3. While I-594 may be desirable in the liberal mind, it is another scheme that only works if infinite government exists. In the real world, they must either approve more taxes to hire more police, more judges and more prisons or go full Ferguson to convert law enforcement agencies into revenue enhancement agencies.

    With a finite and frankly understaffed law enforcement community, enforcing I-594 means something else is not enforced; be it domestic violence, drunk driving, armed robbery, rape, murder, whatever. I expect I-594 will push agencies to emphasize any enforcement that generates revenue. The rest, oh well. The only alternative is to enforce I-594 when it suits the political purposes. Justice and actual legal effectiveness do not enter into these calculations.

    Just a suggestion, require all laws to have a sunset clause. 10 years from now, when we find that I-594 has been ineffective or even counterproductive, it can fade into the sunset.

    • Your sunset notion would make sense if the intention of the authors had been to make an effective and productive law. But since that wasn’t their intent, it is obvious why they wouldn’t put a sunset clause in it.

  4. My father and I had a similar conversation last night… He pointed out that, as you suspected, I-594 is being massively disobeyed in Washington, both at the individual level and at the governmental level. People are going to the ranges, doing as they like, and no one is saying a blessed thing about it.

    As it should be with stupid laws.

    He likewise pointed out that stupid laws like this one unfortunately inherently undermine all laws, by getting people accustomed to breaking laws, and wanted to stress the importance of adhering to the important laws, despite the stupid laws.

    I noted that the stupid laws are massively outweighing the important laws these days, so maybe a little mass civil disobedience would be a beneficial thing for the purposes of pruning.

    Like Stossel says, I do not want anyone to get hurt, but reminding people just how many utterly asinine laws there are on the book cannot be a bad thing in the end.

    • I remember Sarah Hoyt on her blog describing how Christmas lights and decorations outside in Portugal were impossible, because people just stole the decorations. (They heavily decorated their indoor spaces, though.) This was largely because the people didn’t have any respect for the law.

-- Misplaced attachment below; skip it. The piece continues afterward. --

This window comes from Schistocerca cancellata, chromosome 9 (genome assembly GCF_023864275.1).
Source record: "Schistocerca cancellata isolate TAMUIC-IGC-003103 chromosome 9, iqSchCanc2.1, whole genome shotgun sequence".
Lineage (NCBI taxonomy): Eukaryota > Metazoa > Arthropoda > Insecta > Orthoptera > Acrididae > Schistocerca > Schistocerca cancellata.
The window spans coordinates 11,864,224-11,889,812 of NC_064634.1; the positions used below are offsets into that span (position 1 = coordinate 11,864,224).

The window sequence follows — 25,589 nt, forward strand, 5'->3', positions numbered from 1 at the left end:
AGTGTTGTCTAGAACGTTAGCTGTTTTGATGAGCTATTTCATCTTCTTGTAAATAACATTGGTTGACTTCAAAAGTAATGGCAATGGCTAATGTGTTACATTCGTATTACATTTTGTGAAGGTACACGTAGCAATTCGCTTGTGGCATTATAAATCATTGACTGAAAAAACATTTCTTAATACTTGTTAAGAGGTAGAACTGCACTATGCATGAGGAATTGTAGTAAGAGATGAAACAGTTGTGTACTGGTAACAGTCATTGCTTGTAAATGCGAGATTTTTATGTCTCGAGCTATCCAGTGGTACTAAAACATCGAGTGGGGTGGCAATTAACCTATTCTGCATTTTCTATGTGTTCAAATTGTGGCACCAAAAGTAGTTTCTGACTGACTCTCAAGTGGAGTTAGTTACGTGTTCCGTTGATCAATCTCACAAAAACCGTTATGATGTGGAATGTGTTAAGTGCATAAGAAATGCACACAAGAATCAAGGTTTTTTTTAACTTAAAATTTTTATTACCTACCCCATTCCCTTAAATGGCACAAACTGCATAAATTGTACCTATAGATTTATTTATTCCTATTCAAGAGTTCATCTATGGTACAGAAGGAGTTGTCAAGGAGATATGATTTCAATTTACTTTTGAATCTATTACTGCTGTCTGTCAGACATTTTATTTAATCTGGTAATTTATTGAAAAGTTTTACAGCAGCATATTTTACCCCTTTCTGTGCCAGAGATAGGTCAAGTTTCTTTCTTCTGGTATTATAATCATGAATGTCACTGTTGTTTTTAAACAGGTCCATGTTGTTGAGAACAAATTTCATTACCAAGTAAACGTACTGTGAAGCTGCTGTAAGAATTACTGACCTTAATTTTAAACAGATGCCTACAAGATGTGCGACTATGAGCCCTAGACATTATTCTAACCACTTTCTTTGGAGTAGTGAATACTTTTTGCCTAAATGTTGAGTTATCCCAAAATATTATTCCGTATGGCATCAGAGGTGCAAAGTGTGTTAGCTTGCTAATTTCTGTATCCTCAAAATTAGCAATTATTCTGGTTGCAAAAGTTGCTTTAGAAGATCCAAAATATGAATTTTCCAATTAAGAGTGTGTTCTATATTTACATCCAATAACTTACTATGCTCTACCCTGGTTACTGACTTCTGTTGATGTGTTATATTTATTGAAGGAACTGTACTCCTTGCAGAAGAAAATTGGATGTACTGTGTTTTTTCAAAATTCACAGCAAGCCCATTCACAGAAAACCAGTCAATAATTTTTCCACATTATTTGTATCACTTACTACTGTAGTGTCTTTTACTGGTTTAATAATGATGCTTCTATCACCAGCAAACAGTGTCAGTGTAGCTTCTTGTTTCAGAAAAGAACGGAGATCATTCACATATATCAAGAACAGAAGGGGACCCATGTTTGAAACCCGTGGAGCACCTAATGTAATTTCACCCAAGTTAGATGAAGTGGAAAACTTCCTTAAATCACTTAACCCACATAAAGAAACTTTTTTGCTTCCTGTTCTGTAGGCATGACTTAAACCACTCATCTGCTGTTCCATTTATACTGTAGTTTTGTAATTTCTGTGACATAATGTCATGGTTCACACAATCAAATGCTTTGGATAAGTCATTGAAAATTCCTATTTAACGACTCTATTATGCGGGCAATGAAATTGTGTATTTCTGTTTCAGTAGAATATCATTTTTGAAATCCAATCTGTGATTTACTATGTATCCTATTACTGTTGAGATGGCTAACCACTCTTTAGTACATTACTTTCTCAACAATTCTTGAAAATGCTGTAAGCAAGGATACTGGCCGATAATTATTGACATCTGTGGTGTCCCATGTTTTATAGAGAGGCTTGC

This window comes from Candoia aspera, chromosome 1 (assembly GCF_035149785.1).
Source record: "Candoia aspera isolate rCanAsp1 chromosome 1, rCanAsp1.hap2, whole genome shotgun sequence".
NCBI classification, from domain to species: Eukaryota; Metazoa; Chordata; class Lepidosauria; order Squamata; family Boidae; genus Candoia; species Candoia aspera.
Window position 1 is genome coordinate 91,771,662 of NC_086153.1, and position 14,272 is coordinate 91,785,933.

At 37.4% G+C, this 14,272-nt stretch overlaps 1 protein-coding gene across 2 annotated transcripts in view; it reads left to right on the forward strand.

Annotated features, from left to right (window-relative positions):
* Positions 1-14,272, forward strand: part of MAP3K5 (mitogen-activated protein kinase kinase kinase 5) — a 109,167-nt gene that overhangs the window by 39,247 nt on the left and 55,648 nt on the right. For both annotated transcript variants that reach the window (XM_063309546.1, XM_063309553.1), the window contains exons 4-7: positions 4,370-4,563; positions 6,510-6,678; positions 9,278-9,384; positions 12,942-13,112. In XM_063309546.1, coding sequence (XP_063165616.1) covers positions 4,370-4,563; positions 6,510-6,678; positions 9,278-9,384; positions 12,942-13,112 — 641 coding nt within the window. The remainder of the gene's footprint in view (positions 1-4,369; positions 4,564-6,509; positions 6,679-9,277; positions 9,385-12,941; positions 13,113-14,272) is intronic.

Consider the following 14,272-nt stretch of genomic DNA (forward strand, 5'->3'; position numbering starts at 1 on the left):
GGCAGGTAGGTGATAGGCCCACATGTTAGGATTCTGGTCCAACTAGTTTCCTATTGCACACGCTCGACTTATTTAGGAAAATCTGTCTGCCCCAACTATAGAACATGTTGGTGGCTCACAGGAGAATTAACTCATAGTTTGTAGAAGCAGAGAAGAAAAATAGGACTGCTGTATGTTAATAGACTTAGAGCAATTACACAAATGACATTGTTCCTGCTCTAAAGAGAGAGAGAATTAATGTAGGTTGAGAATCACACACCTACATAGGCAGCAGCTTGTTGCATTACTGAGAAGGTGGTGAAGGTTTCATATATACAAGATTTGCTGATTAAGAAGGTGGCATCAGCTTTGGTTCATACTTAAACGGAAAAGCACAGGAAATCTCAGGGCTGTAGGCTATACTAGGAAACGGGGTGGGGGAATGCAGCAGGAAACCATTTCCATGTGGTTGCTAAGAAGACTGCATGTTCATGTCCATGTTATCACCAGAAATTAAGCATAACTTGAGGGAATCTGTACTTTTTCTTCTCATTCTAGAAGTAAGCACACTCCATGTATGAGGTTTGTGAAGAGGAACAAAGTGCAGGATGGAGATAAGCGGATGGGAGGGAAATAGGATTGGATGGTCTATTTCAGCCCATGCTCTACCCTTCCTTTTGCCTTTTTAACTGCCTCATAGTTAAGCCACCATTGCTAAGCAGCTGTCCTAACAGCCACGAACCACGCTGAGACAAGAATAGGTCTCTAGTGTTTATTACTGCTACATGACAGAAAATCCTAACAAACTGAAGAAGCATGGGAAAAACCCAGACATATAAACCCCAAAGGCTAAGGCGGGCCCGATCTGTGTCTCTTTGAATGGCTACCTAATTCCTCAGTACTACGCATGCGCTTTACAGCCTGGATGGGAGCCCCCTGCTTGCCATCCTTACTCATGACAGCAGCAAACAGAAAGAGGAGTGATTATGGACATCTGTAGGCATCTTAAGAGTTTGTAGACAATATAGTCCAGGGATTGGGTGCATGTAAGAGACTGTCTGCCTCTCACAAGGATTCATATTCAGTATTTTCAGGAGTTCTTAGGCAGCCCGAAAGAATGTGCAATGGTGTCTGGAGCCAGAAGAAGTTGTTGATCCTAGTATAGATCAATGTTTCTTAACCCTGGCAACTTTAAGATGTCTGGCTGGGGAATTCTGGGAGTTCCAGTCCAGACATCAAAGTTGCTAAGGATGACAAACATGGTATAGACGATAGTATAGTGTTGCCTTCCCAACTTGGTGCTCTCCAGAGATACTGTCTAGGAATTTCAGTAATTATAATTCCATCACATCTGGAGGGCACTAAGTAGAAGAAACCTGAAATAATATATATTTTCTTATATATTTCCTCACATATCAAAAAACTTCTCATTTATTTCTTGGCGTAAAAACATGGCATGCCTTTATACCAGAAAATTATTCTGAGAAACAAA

With the increasing law and regulation system, I’m afraid we’ll get to the point where we won’t respect the law either. I hope, though, that when we get to that point, we’ll remember the difference between “mal prohibitum” and “mal en se” laws, and follow the latter.

      It may have been a commenter on this blog (or was it at Sebastian’s “Shall Not Be Questioned”?) that suggested “Never be a snitch” makes sense, because you should mind your own business (particularly when it comes to stupid laws) but in Black communities, it has led to rampant murder and mayhem. This commenter suggested that there should be some sort of gradiant–if it’s bad, such as murder, you *should* snitch, otherwise you should mind your own business. Now that I think about it, I expect “mal en se” and “mal prohibitum” would be that boundary: if you witness someone hurt someone else, you snitch, otherwise, you just look the other way.

  5. “Government is not reason, it is not eloquence, it is force; like fire, a troublesome servant and a fearful master. Never for a moment should it be left to irresponsible action.”. G. Washington.

    • And also:
      “It will be of little avail to the people that the laws are made by men of their own choice if the laws be so voluminous that they cannot be read, or so incoherent that they cannot be understood; if they be repealed or revised before they are promulgated, or undergo such incessant changes that no man, who knows what the law is today, can guess what it will be tomorrow. Law is defined to be a rule of action; but how can that be a rule, which is little known, and less fixed?” — James Madison (in Federalist #62).

  6. Pingback: Bad Laws Get Ignored on All Sides | Shall Not Be Questioned

  7. Pingback: SayUncle » Let’s start with the tax code

  8. “However,” Gottlieb said, “If the state is willing to sign a consent decree that they will not prosecute any citizen under I-594 who is not prohibited from owning firearms, we will consider not filing an appeal.”

    Hmmm, are elected county prosecutors in WA agents of the state, such that a state consent decree (signed by whom? The state Attorney General?) would in fact prohib it them from initiating any such prosecution?